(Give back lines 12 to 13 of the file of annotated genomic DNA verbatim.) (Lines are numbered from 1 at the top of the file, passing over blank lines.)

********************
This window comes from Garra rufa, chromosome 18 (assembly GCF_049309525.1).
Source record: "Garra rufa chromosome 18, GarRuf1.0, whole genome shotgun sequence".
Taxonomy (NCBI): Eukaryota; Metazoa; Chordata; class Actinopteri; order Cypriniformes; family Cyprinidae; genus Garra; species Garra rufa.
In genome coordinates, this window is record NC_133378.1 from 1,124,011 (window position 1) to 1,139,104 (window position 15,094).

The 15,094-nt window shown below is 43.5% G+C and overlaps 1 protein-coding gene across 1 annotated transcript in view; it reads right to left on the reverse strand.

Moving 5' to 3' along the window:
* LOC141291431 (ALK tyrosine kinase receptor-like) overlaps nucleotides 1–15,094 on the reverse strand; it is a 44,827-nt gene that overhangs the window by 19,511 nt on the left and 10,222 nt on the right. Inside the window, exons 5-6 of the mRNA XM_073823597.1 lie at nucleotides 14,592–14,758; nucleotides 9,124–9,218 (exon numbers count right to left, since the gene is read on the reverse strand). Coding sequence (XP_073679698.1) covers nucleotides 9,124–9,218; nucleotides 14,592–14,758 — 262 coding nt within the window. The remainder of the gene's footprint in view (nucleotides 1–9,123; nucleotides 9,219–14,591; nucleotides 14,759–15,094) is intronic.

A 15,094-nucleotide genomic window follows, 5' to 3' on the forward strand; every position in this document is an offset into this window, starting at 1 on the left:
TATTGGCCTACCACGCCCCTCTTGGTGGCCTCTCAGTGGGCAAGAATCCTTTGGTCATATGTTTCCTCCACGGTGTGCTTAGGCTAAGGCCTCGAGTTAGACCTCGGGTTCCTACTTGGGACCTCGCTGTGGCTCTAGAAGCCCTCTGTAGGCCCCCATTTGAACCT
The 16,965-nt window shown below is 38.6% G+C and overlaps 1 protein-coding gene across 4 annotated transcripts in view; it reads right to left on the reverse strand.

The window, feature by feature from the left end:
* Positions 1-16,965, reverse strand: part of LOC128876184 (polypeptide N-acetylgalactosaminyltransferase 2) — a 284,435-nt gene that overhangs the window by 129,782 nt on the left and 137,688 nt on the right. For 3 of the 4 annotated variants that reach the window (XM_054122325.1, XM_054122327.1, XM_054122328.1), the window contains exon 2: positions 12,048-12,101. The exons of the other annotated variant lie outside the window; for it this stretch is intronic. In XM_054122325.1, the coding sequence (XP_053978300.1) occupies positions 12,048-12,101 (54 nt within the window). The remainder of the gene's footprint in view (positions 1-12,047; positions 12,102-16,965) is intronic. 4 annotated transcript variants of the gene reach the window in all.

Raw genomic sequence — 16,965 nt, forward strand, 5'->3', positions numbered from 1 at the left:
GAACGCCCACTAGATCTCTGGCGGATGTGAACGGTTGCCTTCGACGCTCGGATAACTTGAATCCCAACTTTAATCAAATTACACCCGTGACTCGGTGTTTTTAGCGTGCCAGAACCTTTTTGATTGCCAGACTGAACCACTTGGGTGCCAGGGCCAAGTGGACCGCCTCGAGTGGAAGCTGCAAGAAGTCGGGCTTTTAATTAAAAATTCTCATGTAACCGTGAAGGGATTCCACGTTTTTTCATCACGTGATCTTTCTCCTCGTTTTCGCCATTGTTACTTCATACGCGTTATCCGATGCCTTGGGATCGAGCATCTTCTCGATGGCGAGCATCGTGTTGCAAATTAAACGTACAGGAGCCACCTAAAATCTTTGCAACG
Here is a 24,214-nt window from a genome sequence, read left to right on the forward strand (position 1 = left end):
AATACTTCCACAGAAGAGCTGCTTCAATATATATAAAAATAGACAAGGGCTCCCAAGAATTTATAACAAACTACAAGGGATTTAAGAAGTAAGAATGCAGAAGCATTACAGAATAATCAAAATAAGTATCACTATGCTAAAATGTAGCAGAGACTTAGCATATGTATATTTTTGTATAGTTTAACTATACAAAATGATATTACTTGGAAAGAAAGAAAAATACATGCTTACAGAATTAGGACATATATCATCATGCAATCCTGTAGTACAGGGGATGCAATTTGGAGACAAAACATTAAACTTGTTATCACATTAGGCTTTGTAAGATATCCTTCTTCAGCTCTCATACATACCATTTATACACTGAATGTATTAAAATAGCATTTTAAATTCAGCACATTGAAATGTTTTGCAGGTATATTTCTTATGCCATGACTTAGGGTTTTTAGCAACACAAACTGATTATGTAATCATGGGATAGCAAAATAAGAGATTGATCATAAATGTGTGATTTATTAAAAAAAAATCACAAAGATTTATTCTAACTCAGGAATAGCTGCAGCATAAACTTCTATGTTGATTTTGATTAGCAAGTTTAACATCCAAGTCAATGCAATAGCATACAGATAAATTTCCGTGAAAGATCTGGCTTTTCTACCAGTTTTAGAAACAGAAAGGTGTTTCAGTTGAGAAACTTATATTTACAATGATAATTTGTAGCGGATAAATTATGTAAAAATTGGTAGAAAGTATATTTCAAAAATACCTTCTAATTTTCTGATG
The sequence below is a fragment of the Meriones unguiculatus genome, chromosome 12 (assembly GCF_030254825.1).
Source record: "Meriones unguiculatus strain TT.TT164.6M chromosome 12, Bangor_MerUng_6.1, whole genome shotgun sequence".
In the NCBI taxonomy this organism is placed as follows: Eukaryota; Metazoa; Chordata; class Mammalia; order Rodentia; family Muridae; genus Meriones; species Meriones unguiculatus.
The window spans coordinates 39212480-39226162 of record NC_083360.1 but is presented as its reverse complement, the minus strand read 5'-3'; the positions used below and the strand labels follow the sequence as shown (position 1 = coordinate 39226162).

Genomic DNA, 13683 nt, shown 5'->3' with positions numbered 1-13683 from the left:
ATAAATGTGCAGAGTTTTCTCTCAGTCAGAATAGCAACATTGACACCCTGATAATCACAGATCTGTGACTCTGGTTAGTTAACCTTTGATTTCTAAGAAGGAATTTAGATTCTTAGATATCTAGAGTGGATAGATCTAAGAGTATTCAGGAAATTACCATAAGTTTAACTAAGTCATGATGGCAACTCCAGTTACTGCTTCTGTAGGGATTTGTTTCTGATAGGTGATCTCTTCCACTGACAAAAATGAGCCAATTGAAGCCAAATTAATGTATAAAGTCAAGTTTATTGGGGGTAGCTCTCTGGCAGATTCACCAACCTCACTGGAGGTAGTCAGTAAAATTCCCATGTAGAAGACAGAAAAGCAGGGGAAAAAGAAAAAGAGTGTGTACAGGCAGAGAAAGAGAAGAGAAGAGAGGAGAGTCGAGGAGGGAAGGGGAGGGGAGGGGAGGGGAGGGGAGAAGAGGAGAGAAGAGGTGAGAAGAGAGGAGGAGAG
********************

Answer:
* Positions 1-16,965, reverse strand: part of LOC128876184 (polypeptide N-acetylgalactosaminyltransferase 2) — a 284,435-nt gene that overhangs the window by 129,782 nt on the left and 137,688 nt on the right. For 3 of the 4 annotated variants that reach the window (XM_054122325.1, XM_054122327.1, XM_054122328.1), the window contains exon 2: positions 12,048-12,101. The exons of the other annotated variant lie outside the window; for it this stretch is intronic. In XM_054122325.1, the coding sequence (XP_053978300.1) occupies positions 12,048-12,101 (54 nt within the window). The remainder of the gene's footprint in view (positions 1-12,047; positions 12,102-16,965) is intronic. 4 annotated transcript variants of the gene reach the window in all.

Raw genomic sequence — 16,965 nt, forward strand, 5'->3', positions numbered from 1 at the left: